Mothers Of A Different Sort: Motherless Daughters

TW: child neglect, drug addiction, abuse

Thank you to Rebecca for her candor and present honesty. I know this piece was hard for her, and I am grateful she was able to contribute. We love you, Rebecca. JBH

I struggled with this piece.

Honestly, I don’t have a relationship with my birth mom. All the things we as women should have learned, I did not. I wasn’t told how as an African-American woman, not only my voice has power, but my melanin is just as powerful.

I was told how to carry myself with dignity, strength, grace and how to be humble. I was taught I am enough just the way that I am, to make sure that I don’t settle for less than in the future. I was also taught how my very existence is seen as a stain in the world because of the color of my skin. I was also taught how to love myself despite what society thinks.

I was taught showing up in the world demanding the respect that I deserve, without saying a word, is powerful enough to win any battle and surpass any obstacle.

But…I wasn’t taught who I was, why I should love being a woman, and why it is important as a woman to love perfectly all my imperfections.

My birth is a drug abuser.

I am also the youngest of five .

By the time I came along, her drug addiction was at its worst. I honestly don’t have anything great to say about her. She would leave me for days at a time with men I barely knew. We rarely, ever had food. We were always moving from place to place. She kept a job only, I believe, due to her having a drug habit: If you don’t work you couldn’t possibly supply your habit. I would love to say that my mom was nurturing, caring and understanding. I wish I could say she was there when I need her or held me when I cried–and that she was a superwoman.

I would love to tell you I had this amazing childhood…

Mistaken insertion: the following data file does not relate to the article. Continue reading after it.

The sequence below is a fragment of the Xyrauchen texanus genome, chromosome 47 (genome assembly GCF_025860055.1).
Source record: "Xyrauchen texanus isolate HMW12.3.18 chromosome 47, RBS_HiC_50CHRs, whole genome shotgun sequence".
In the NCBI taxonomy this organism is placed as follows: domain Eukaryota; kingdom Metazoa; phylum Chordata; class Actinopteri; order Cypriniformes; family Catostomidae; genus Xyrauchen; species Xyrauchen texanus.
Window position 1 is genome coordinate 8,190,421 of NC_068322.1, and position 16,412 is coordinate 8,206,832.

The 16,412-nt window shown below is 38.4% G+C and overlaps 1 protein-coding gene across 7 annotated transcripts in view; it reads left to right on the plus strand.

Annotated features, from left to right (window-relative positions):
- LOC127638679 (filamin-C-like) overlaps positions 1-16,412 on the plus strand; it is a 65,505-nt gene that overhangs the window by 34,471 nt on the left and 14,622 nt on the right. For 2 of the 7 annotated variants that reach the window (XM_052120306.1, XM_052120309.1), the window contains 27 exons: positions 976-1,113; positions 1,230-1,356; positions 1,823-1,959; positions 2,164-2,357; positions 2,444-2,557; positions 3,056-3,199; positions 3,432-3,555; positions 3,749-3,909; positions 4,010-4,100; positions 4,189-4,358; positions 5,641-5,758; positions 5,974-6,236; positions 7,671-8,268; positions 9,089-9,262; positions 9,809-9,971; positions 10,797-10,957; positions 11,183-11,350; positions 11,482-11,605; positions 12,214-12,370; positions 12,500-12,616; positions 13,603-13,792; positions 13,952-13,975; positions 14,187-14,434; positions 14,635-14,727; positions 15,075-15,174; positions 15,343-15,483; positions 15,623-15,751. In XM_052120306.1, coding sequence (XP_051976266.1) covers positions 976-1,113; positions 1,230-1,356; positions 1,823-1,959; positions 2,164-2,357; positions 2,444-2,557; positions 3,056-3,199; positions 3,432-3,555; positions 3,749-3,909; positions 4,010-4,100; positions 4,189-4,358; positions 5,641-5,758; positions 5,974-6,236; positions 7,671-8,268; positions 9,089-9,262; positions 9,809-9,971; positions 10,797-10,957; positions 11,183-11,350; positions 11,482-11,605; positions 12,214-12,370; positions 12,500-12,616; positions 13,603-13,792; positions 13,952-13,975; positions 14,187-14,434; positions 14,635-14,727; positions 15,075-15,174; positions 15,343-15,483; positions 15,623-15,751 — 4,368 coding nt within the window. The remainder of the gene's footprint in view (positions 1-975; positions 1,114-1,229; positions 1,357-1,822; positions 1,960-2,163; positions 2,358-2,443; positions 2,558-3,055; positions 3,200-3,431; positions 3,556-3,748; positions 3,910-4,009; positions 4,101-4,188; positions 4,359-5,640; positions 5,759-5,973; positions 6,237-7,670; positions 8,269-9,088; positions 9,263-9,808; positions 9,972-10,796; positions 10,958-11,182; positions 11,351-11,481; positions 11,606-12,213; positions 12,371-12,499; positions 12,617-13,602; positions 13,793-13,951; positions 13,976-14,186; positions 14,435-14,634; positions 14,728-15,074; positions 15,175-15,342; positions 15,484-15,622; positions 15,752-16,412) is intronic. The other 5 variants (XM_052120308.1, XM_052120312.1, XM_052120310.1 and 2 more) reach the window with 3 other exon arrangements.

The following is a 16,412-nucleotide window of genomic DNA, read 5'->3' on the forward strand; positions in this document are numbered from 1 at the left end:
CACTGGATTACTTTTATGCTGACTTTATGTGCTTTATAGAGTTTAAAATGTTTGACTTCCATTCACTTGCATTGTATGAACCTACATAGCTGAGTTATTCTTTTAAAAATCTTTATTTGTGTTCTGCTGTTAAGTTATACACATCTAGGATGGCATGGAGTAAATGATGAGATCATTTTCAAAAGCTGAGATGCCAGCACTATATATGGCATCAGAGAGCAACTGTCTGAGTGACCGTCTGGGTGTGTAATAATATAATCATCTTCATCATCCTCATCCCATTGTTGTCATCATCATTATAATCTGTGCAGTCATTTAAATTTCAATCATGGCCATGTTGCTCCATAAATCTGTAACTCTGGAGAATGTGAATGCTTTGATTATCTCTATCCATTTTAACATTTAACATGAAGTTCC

My mom for me was Hell on earth–but I had to realize that she can only be whom she chooses and how she knew to be. Even though we don’t talk at all, I no longer hold her to the mistakes of her past. Honestly, it is a selfish reason as to why. I couldn’t continue to hold her to this past we have because I know that I will not be able to move forward in my own life without truly letting go of the anger and resentment I had towards her.

I had to let go of feel abandoned. I had to forgive her for being physically, verbally and emotionally abusive.

For my life to progress, I had to make the decision that I am enough! I made the decision that I am worthy of time, energy, and peace: all the things she didn’t teach me. I had to learn these things on my own. All the emotional things I needed from my mom, she isn’t capable of giving me–because she couldn’t give those things to herself.

I have an adopted mom I do love and adore. Everything I need to know about being a woman, she taught me. I will be forever grateful for who she has been to me!

As far as my birth mother is concerned, I would love to tell you that she was everything to me, but unfortunately, I can’t.

[images from Google and Pinterest]

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